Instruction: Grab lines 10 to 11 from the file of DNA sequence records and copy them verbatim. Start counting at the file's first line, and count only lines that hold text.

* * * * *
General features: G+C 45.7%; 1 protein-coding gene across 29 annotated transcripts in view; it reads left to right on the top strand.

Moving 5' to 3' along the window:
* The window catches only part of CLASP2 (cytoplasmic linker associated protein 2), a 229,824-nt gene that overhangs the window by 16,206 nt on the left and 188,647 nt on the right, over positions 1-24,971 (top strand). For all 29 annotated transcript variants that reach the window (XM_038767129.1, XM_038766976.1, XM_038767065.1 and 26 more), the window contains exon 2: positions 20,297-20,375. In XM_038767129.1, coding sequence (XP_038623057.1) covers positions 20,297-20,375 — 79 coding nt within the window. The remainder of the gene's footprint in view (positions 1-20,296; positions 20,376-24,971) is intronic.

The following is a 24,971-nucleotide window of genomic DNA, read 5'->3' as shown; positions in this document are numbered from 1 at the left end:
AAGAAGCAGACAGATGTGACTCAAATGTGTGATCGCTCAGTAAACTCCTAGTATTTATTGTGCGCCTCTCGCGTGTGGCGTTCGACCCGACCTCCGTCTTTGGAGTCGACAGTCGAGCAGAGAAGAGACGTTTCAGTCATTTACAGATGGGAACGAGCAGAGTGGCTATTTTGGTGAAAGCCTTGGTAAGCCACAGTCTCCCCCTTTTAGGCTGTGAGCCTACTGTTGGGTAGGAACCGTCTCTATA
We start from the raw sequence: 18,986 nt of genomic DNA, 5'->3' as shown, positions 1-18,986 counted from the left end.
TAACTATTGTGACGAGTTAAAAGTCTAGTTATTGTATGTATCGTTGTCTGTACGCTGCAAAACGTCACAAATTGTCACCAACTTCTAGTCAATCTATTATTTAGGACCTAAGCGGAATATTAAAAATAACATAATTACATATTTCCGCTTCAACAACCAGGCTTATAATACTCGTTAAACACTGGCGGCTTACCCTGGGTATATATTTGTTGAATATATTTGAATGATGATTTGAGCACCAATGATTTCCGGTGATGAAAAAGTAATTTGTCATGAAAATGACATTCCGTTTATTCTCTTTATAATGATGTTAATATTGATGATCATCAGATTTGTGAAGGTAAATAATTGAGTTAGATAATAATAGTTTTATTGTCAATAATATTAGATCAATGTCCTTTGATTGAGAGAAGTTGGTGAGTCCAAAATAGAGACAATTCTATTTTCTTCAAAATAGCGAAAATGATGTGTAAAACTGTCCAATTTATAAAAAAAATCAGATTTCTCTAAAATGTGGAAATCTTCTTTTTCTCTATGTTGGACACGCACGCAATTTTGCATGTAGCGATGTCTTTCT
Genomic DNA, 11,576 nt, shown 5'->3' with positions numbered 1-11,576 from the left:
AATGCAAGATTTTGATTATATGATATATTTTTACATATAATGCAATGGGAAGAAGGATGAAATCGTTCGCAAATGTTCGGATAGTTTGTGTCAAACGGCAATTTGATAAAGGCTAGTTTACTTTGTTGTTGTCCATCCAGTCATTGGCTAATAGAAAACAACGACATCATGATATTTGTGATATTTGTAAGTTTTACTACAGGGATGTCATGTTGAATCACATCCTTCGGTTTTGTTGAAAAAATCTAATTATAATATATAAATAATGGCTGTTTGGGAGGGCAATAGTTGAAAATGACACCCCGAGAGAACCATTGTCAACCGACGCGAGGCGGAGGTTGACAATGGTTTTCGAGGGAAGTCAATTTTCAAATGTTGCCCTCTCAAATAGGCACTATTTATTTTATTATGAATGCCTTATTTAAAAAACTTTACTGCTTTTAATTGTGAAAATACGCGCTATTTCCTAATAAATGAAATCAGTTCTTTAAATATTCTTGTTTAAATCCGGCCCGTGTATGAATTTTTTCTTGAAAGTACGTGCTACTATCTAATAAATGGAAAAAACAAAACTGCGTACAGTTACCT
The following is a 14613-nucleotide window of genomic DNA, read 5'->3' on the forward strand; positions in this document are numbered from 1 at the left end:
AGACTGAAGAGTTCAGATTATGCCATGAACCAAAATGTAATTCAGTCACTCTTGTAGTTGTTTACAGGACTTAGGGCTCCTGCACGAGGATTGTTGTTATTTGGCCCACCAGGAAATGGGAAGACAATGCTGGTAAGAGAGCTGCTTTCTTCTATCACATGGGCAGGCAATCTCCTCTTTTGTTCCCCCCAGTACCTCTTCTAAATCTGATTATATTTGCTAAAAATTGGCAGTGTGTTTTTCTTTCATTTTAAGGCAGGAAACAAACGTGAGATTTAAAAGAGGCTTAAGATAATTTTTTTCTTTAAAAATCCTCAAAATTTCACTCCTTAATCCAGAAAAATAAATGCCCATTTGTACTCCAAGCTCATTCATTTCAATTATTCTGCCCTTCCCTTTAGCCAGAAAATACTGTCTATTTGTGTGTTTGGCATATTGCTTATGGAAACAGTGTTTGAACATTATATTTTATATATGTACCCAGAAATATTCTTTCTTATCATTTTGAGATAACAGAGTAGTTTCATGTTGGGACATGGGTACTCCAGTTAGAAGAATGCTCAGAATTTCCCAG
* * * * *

The following is a 14613-nucleotide window of genomic DNA, read 5'->3' on the forward strand; positions in this document are numbered from 1 at the left end:
AGACTGAAGAGTTCAGATTATGCCATGAACCAAAATGTAATTCAGTCACTCTTGTAGTTGTTTACAGGACTTAGGGCTCCTGCACGAGGATTGTTGTTATTTGGCCCACCAGGAAATGGGAAGACAATGCTGGTAAGAGAGCTGCTTTCTTCTATCACATGGGCAGGCAATCTCCTCTTTTGTTCCCCCCAGTACCTCTTCTAAATCTGATTATATTTGCTAAAAATTGGCAGTGTGTTTTTCTTTCATTTTAAGGCAGGAAACAAACGTGAGATTTAAAAGAGGCTTAAGATAATTTTTTTCTTTAAAAATCCTCAAAATTTCACTCCTTAATCCAGAAAAATAAATGCCCATTTGTACTCCAAGCTCATTCATTTCAATTATTCTGCCCTTCCCTTTAGCCAGAAAATACTGTCTATTTGTGTGTTTGGCATATTGCTTATGGAAACAGTGTTTGAACATTATATTTTATATATGTACCCAGAAATATTCTTTCTTATCATTTTGAGATAACAGAGTAGTTTCATGTTGGGACATGGGTACTCCAGTTAGAAGAATGCTCAGAATTTCCCAG